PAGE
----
Replacing CEOs with suitable internal successors has become a critical issue for many organizations in recent times. Partly, this is because there seems to be a consistent dearth of internal talent, as companies likewise struggle with bringing in outside talent, which often looks promising on paper but fails to deliver desired outcomes. What’s more, this is becoming more and more challenging as CEO turnover has been rising significantly in recent times.
Meanwhile, the alarming specter of retired executives brought back to save worsening fortunes bemuses market watchers, unnerves money managers, troubles regulators, and sullies pristine brand images. (You can find examples here, here, here, and here.)
As a result, it’s increasingly important to ensure effective selection of your chief executive. One novel way to do this might be to democratize the selection process. In other words, what if CEO selection was an election?
How to Hold a CEO Election
1. Your CHRO maintains an updated and ranked confidential list of potential candidates, based upon defined competencies informed by the incumbent CEO and ratified by the board of directors.
2. The CHRO approaches the top three candidates at least six months before the expected departure of the incumbent leader to get consent for consideration. If someone doesn’t want the elevated role, then the next person on the list is approached. Subsequently, finalized names and their credentials are made public
3. The candidates attend at least three debates moderated by the board chair or another director. The audience should be your employees, whom the moderator should invite to ask questions. The moderator should also ask questions provided by other board members (somewhat analogous to a structured interview).
4. Hold an election (supervised by the board) at least three months before the incumbent leader is set to leave. Every full-time employee, regardless of position within the organizational hierarchy, should be able to vote in person, by mail, or online.
5. The winner is the candidate who gets over 50% of the vote. If no candidate does, then you conduct a second round of voting 15 days later with the top two candidates.
6 Publicize the results internally and externally, making sure also to notify the regulatory authority.
7. Coordinates orientation activities in conjunction with the incumbent leader and the functional heads. Also organize a farewell ceremony for the outgoing leader to reinforce the public image of a smooth handover.
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8. The new leader takes office to drive the organization with renewed vigor.
As an alternative, you could replace employees with shareholders in the above process so that it is the latter who cast votes to choose the organization’s next leader. Or you can adopt a hybrid approach that allows both employees and shareholders to vote.
For instance, each shareholder and full-time employee can get one vote. Or you can give each group 50% of the vote, whereby the winner would be the candidate who wins the majority of each party. In case the person receives a majority of only one party, you can conduct a second round of voting 15 days later. The winner would be the one who earns an overall majority by adding the percentage votes from both parties.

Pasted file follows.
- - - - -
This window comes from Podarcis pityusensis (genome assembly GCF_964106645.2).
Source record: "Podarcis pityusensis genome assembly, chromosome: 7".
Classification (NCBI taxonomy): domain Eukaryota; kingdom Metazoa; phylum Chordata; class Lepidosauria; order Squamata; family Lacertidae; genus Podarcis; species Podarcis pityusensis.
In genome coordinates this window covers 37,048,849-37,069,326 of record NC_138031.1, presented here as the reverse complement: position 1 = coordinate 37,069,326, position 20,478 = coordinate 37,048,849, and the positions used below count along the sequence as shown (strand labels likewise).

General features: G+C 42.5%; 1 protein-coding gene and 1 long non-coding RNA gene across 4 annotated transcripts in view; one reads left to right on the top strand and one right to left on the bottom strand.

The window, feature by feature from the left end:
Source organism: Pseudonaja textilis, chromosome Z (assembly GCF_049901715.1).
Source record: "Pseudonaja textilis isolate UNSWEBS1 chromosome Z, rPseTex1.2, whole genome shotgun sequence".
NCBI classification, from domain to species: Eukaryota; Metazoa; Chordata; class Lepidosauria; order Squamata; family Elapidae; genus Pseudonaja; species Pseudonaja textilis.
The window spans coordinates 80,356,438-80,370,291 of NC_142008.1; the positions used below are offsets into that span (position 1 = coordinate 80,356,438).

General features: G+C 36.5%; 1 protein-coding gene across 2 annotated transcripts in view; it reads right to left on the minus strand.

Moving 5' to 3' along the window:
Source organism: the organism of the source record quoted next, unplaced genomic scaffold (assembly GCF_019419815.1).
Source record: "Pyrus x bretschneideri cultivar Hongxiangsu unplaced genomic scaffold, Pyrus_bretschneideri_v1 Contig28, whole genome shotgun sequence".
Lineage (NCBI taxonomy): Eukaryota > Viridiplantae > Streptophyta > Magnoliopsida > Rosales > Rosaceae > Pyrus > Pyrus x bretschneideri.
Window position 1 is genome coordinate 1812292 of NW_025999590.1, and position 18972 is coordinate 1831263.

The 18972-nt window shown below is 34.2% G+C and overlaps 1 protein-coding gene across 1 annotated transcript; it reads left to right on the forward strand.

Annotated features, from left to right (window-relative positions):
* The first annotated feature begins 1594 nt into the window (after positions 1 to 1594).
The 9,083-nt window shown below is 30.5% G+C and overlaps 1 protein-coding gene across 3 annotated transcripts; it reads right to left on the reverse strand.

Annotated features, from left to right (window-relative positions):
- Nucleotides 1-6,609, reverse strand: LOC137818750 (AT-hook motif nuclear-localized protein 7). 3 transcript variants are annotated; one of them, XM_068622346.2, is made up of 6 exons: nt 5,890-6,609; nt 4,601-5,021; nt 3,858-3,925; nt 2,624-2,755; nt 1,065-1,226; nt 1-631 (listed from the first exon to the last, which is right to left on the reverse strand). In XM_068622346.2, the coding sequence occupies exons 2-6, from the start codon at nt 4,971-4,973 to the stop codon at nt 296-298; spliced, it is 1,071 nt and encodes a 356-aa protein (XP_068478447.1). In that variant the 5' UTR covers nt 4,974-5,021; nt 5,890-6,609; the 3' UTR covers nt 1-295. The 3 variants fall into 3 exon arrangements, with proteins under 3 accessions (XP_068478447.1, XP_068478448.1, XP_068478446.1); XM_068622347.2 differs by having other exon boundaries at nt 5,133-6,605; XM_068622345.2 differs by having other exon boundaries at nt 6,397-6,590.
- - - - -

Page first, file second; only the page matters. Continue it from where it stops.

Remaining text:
Turning your CEO selection into an election has numerous benefits:
- A transparent process that exposes and highlights performance, accountability, communication, and fairness helps achieve buy-in from stakeholders.
- Stakeholders feel more included; the voice of the employee is heard. In turn, this can fuel employee engagement.
- The process compels candidates to formulate insightful and meaningful policies and plans to robustly defend and justify during debates.
- Candidates feel incentivized to forge productive alliances with influencers (senior employees, union leaders, star performers, etc.) for a healthy employment partnership.
- The process counters the argument by skeptical quarters of unjustly rewarding diversity at the expense of performance.
- The (s)elected CEO is empowered to take bold and sound decisions in line with the strategy conveyed during the election.
It’s also important to watch out for possible drawbacks to this approach (in most cases, though, you can neutralize or minimize potential pitfalls by fostering a culture built around robust core values and with performance-driven talent management):
- Power brokers might feel threatened and may resist measures to reverse the transformation of regressive organizational politics into progressive organizational practices.
- Supporters of losing candidates may fear reprisals and seek employment at other organizations.
- A disgruntled board whole preferred candidate did not win may undermine the selected CEO.
- The process may result in longer tenures of incumbent CEOs, which might be viewed as a burden more than a benefit. (You may consider term limits.)
- Part-time and hourly workers, especially those on renewable contracts, might feel the need to be part of the selection process. (It may be worth giving them a say.)
- Listed companies might have to revise their paperwork submitted to the relevant stock exchange in terms of leadership selection procedures, as well run an education campaign for shareholders.
- Candidates vying for both CEO and board chairman might feel alienated due to separation of powers for effective accountability.
Political elections can often seem like a circus, but that doesn’t mean that CEO selection would similarly be chaotic. Perhaps it’s worth exploring this new method for ensuring your organization’s success.